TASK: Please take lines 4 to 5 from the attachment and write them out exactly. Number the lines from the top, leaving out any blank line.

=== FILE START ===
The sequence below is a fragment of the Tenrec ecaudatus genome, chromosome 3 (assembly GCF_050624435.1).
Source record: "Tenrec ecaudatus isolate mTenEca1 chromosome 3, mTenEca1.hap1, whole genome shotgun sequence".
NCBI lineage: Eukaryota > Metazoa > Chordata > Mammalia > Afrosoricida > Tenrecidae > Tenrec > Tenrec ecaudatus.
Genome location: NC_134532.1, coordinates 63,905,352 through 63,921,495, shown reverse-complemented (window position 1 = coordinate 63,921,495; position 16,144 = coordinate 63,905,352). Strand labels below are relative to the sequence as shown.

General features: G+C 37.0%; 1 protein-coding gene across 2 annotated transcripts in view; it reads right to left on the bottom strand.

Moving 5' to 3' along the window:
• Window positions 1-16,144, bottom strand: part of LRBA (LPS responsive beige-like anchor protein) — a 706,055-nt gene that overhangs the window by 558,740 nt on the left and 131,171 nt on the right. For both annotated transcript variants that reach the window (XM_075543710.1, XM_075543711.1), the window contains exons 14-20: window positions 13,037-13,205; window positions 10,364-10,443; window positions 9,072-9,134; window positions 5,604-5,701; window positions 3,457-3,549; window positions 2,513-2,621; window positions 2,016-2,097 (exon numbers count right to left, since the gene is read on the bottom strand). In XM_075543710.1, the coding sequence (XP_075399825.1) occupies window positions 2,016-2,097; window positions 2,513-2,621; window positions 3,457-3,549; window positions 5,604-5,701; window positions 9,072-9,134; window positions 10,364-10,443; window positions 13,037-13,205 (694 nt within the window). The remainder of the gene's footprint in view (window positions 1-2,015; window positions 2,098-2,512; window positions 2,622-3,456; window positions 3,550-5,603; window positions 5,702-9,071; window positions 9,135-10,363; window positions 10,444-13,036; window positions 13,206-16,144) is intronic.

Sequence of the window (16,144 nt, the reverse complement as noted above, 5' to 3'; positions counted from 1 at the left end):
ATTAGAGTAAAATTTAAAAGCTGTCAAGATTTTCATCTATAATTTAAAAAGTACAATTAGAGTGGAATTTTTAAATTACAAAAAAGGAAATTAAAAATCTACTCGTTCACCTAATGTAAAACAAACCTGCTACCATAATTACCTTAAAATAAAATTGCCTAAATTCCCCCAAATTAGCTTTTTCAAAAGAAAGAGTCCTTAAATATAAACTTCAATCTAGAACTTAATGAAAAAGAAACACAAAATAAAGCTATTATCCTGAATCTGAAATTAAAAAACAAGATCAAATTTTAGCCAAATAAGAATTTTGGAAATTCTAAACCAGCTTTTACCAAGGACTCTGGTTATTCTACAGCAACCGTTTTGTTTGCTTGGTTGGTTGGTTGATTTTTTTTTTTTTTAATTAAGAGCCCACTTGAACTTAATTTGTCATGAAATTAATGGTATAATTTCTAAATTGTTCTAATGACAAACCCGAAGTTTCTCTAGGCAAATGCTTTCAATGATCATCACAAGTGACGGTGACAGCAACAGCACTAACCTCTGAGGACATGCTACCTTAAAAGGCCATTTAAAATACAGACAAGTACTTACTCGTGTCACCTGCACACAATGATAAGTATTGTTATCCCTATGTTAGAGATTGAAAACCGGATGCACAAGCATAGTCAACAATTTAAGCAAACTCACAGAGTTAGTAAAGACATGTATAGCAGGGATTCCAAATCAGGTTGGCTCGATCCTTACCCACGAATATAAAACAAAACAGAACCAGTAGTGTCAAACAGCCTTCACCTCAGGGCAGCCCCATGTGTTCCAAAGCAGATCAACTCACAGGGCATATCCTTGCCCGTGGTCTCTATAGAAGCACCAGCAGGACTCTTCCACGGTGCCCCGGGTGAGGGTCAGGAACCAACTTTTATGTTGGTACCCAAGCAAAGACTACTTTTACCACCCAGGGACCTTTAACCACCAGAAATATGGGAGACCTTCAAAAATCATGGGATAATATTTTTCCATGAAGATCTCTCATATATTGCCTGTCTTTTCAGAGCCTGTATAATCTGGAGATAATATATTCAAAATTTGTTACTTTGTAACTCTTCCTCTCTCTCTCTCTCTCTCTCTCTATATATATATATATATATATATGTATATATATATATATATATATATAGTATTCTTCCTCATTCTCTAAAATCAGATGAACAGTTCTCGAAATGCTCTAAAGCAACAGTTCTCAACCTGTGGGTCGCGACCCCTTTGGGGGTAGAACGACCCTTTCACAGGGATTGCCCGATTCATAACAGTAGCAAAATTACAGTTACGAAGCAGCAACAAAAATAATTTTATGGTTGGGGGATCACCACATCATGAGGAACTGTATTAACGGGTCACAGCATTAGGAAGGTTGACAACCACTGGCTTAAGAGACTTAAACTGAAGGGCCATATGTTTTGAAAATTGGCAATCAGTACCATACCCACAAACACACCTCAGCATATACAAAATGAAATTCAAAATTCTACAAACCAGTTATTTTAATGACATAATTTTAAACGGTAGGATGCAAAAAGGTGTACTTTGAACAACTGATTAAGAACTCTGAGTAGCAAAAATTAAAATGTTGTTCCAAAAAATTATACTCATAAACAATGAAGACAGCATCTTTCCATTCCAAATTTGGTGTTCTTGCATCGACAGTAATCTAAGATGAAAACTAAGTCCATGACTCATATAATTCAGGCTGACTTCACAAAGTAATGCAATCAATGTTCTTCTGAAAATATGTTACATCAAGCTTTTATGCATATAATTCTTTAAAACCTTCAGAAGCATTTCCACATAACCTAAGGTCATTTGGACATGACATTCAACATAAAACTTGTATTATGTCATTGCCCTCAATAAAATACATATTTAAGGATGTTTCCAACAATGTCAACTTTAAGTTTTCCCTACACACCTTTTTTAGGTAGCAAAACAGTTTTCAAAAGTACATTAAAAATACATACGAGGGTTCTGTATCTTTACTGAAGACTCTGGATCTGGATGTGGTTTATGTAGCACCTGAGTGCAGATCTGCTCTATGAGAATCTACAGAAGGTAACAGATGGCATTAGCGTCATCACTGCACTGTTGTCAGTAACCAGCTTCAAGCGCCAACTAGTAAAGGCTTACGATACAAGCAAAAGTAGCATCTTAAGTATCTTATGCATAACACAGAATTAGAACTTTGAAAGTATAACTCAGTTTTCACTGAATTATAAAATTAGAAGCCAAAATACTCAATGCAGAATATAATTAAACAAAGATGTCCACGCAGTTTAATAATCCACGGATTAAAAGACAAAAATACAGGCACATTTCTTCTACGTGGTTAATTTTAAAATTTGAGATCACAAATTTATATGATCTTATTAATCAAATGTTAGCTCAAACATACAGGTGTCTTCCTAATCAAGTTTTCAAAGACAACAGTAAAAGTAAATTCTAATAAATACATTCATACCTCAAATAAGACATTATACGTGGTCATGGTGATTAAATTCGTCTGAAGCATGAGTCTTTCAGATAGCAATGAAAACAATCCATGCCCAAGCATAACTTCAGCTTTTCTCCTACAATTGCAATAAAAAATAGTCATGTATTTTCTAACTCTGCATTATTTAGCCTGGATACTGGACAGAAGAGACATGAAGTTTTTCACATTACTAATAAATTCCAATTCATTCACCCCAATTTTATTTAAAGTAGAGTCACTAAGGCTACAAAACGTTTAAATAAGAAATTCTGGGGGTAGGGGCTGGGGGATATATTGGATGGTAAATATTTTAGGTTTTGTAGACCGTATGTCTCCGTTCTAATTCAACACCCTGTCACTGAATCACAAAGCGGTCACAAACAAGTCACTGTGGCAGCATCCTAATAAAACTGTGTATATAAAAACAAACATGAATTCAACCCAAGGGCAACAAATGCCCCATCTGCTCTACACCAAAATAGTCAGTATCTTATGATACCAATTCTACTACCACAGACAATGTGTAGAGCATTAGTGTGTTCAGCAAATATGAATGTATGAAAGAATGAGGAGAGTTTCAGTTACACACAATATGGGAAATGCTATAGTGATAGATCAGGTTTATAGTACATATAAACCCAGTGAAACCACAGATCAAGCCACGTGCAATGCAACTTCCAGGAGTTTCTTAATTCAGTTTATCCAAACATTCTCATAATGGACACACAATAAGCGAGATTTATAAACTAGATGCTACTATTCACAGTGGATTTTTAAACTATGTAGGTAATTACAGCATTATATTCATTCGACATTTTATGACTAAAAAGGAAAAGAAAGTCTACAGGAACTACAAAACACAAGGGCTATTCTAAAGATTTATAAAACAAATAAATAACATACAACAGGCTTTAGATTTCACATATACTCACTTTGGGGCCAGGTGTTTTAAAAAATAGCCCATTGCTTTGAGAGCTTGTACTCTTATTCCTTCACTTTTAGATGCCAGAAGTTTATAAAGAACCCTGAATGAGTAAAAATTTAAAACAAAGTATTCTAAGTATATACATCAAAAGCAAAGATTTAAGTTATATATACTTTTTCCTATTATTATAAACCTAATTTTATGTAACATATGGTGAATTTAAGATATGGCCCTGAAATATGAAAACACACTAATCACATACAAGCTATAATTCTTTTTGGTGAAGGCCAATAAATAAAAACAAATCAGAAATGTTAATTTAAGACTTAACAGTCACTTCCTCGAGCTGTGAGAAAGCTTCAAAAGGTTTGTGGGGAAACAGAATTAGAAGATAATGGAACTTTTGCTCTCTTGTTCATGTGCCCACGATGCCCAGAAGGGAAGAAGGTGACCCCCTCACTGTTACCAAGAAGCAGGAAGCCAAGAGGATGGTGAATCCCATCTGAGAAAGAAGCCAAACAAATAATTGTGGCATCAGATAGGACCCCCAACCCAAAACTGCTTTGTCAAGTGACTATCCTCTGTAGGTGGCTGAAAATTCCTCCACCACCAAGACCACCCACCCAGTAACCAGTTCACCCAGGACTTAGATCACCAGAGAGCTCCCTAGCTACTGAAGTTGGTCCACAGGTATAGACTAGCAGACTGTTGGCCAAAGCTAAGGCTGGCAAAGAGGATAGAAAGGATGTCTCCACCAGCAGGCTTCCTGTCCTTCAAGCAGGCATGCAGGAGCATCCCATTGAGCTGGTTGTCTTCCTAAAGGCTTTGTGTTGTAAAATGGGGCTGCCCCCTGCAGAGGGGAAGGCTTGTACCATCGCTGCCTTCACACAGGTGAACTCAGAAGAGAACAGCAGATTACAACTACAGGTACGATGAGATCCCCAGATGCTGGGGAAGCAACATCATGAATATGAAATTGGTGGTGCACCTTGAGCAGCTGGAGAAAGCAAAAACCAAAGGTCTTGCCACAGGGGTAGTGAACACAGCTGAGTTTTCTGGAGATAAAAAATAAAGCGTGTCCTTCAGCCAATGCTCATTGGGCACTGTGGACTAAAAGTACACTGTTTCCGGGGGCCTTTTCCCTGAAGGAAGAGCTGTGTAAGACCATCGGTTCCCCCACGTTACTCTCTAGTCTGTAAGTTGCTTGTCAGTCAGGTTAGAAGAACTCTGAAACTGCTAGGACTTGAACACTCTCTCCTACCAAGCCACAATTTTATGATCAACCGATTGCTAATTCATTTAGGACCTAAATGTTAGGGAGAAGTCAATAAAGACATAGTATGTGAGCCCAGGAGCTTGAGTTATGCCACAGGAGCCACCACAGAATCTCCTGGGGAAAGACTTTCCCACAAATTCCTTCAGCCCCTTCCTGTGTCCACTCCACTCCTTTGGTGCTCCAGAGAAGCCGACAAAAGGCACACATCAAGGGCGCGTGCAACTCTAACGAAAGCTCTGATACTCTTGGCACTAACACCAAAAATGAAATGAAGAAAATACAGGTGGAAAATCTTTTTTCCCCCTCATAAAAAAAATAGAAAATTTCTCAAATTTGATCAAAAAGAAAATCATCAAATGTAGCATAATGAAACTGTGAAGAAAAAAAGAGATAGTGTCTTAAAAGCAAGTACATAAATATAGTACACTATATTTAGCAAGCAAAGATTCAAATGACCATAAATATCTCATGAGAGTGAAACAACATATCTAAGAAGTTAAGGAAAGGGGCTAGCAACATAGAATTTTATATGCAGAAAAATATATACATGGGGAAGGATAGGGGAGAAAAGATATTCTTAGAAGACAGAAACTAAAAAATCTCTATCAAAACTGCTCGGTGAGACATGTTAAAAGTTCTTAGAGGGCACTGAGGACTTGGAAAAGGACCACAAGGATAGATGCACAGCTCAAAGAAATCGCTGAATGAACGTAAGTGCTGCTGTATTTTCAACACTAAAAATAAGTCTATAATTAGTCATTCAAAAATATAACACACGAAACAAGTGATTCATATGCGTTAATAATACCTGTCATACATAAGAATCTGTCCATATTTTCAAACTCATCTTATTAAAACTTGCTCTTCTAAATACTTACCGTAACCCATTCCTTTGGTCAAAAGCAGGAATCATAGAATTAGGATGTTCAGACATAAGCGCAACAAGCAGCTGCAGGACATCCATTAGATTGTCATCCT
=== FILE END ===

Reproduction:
Genome location: NC_134532.1, coordinates 63,905,352 through 63,921,495, shown reverse-complemented (window position 1 = coordinate 63,921,495; position 16,144 = coordinate 63,905,352). Strand labels below are relative to the sequence as shown.

General features: G+C 37.0%; 1 protein-coding gene across 2 annotated transcripts in view; it reads right to left on the bottom strand.